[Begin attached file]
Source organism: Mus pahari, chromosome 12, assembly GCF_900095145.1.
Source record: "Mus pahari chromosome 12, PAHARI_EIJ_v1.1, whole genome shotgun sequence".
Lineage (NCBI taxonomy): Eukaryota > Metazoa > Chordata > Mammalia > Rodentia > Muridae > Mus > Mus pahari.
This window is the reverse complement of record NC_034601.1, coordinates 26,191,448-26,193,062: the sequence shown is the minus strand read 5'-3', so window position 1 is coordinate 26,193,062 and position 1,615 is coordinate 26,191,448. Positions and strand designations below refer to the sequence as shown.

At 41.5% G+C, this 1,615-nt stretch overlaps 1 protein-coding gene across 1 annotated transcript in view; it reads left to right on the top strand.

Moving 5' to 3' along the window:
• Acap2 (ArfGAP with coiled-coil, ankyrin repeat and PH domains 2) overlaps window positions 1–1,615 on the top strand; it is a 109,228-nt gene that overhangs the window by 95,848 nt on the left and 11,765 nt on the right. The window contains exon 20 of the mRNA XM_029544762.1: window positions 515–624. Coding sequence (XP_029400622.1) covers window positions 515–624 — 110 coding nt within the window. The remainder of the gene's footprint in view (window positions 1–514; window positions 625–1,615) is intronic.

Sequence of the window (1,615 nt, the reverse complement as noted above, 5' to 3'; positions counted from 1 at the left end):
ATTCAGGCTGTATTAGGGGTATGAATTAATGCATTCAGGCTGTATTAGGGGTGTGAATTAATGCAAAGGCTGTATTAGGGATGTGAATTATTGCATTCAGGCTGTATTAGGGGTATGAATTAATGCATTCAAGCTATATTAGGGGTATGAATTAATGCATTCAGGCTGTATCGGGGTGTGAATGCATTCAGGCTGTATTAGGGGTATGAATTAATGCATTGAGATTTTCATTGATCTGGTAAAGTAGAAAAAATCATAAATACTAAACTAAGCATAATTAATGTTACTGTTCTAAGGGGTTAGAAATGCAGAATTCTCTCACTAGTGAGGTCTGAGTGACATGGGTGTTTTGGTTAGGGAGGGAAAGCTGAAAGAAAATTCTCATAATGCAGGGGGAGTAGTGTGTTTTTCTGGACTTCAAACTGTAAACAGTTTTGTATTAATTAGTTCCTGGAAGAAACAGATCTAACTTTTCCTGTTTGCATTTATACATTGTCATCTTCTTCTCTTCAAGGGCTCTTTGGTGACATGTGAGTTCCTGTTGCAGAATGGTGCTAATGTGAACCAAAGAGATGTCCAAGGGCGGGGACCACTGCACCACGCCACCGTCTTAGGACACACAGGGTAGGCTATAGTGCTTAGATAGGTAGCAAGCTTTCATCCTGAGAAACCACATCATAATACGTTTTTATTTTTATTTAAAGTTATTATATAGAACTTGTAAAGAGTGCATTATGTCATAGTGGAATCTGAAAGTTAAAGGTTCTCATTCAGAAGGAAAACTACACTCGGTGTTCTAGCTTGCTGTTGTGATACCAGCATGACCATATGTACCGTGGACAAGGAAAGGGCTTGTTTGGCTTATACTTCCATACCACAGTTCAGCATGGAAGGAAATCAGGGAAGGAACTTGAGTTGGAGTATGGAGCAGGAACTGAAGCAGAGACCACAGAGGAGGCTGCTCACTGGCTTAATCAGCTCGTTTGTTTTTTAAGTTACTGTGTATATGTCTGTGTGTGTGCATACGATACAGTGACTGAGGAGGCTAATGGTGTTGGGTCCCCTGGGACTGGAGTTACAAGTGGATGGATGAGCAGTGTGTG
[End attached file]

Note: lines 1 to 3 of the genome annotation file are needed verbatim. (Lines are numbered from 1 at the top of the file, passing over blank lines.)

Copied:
Source organism: Mus pahari, chromosome 12, assembly GCF_900095145.1.
Source record: "Mus pahari chromosome 12, PAHARI_EIJ_v1.1, whole genome shotgun sequence".
Lineage (NCBI taxonomy): Eukaryota > Metazoa > Chordata > Mammalia > Rodentia > Muridae > Mus > Mus pahari.